In his place, the Hawks got a guy in Turco who showed, prior to his two-year hiatus, that he could be a real beast in the playoffs, carrying a middling Dallas team to the Western Conference Finals. Back in the day he thrived in the defense-first system that former Stars coach Ken Hitchcock utilized, posting some of the best season totals out of a goalie of the last few decades. And while I think a tad bit too much is being made of it, going from the basically stickless Niemi to one of the league's top puck-handling keepers is gonna help this team on both ends.

So with three great centerman and four stud defensive blueliners back, as well as a possible upgrade in goal, doesn't it seem a bit stupid that all of the national "experts" jumped off the Hawks' bandwagon so quickly? Can't you see this squad playing the same lockdown D that carried them to one of the league's best regular season marks and then, of course, the Cup, given the great majority of the same outstanding defensive pieces?

No question Madden, Versteeg, Ladd, and Sopel, even Buff, Frasier, and Eager were contributors on the defensive end that will be missed. But are you really worried that they aren't replaceable, at least defensively? The Hawks 4th line might not have the same offensive spark it had in the past, the third line might not be the same defacto scoring line it was last year. (I say might - who knows, as the Hawks do have a lot of nice young talent that might just surprise).

But defensively, doesn't it seem plausible that the athletic, hard-working, playing-for-their-hockey lives group of youngsters the Hawks have will be real assets? Especially given JQ's demand of such? Especially given the way two of your biggest stars and leaders - Toews and Hossa - kill themselves in their own end? Especially given the fact that these new guys won't be in roles demanding much more of them than to be complimentary pieces that do all the little things?

Here's how I see it - the Hawks will stumble a bit out of the gate as the players all learn to skate with so many guys they've never shared ice time with. They'll have some troubles early without Campbell's 20-25 minutes a night for the first month or so. They'll run into some issues juggling around the youngsters, figuring out which ones are keepers and whom should play where.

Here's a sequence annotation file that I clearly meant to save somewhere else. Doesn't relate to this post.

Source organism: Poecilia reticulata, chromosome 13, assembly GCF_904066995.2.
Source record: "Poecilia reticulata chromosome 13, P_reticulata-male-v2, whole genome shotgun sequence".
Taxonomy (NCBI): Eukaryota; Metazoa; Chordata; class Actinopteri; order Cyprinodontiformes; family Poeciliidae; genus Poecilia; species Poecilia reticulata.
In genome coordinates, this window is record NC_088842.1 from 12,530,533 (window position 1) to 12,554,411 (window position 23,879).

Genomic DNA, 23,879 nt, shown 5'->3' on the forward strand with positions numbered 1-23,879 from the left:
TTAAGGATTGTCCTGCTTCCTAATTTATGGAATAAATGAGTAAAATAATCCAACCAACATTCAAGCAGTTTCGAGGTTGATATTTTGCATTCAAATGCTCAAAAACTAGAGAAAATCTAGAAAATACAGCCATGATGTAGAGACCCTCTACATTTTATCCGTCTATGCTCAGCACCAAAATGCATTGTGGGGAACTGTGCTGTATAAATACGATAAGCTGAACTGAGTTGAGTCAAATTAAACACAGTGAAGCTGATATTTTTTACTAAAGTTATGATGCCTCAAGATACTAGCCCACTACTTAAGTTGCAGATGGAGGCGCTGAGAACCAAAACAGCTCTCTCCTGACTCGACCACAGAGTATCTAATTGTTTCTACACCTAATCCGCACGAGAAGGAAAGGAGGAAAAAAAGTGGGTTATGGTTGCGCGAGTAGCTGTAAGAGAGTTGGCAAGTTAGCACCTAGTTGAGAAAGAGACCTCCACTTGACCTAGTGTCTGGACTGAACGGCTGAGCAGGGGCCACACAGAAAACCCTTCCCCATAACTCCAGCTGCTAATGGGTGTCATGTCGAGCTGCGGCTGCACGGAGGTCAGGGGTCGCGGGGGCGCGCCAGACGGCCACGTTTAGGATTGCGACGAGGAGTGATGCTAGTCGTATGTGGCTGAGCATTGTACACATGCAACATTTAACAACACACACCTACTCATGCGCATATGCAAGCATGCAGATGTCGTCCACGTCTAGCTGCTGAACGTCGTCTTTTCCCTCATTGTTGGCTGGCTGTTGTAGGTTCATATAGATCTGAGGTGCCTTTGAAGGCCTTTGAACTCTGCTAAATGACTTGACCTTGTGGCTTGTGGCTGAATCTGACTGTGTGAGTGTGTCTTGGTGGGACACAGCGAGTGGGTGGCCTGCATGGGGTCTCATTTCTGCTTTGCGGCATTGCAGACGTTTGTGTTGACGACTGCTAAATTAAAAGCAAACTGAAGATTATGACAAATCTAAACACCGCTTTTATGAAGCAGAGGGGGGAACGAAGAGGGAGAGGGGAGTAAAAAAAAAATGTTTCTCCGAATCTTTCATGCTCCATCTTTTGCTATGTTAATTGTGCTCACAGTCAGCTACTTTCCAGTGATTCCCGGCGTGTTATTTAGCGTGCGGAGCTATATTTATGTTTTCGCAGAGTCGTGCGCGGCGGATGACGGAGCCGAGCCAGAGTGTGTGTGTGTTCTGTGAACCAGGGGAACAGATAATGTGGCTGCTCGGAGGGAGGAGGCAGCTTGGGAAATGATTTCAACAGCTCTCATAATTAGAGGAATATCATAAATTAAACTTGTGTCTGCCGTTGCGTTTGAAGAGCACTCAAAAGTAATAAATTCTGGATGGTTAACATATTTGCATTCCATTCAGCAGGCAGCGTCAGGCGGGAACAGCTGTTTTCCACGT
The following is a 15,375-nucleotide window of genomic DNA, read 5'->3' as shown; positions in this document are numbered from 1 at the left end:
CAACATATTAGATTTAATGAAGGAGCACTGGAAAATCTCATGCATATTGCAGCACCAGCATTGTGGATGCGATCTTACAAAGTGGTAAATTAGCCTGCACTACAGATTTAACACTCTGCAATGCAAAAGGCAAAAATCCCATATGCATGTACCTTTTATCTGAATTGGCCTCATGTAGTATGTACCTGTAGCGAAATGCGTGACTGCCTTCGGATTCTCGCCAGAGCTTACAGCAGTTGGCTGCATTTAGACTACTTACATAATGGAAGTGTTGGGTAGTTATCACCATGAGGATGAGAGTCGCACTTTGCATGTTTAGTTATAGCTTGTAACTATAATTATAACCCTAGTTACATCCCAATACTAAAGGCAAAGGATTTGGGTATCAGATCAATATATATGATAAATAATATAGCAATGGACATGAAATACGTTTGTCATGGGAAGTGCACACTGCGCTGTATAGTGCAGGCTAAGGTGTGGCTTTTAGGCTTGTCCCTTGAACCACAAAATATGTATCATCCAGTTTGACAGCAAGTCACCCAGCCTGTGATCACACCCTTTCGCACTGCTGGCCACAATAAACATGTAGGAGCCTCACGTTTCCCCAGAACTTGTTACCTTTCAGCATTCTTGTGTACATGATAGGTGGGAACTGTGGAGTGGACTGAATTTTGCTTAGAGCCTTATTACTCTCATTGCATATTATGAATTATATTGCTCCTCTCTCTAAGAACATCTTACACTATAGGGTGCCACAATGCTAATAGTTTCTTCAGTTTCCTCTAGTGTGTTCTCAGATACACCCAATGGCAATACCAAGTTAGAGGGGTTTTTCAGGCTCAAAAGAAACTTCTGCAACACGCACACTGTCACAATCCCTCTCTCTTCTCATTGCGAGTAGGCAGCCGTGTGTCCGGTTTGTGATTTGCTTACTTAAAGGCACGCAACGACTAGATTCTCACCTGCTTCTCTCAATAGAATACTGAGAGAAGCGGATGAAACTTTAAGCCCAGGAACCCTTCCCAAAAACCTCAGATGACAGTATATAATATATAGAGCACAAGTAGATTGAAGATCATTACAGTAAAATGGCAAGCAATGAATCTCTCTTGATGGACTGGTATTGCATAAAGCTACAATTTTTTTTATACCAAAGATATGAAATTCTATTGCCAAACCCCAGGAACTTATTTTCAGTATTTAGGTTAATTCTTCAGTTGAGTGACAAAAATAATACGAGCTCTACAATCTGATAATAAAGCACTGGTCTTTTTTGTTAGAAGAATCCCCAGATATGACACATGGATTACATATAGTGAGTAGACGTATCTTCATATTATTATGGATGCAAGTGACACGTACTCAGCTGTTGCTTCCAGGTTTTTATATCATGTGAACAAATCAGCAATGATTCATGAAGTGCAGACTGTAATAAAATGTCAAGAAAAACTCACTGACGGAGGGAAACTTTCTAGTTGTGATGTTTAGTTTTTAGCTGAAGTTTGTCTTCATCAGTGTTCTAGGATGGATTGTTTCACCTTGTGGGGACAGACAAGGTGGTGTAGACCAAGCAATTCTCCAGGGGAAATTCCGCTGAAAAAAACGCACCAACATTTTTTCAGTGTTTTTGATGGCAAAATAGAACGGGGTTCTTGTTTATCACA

But along the way they'll still be winning at a decent clip, just because they are so talented and because the NHL features a lot of teams that are very beatable. And then they'll get Campbell back, just as they've finally learned what they've got in all these new faces, finally settled on some semblance of regular lines that work top to bottom. Sure, an injury or two might crop up to slow them down, but again, the core will be enough to overcome whatever happens, just like last year (Hossa, Bolland, and KJohnsson all missing significant time).

The Hawks will enter the playoffs as a top seed, or maybe just as a #5, but still dangerous and favored by a lot of pundits. They'll scuffle a bit in the first round, as once again the newbies have to figure out what playoff hockey entails and JQ has to respond by getting the right lines set for the postseason's unique style of play.

But again, the sheer talent combined with their outstanding system will be enough for these Hawks to triumph in what is a very winnable NHL. Detroit? Always dangerous, but getting old in spots and with an unaccomplished goalie. San Jose and Vancouver? Has all that much changed for a pair of teams shown wanting year after year, both in talent and heart? Washington? Remember the title of this post. New Jersey? How many times does Brodeur after to fail when it matters for people to accept he's just not that good anymore? Pittsburgh and Philly? Probably the two teams I fear the most, but definitely both beatable if the Hawks can be what I think they will be.

So to borrow from the world of sports' greatest homer announcer - "Sit back, relax and strap it down" because the Hawks first title defense in almost 50 years is about to begin... and I'm betting it's gonna be a successful one that you're gonna want to be a part of.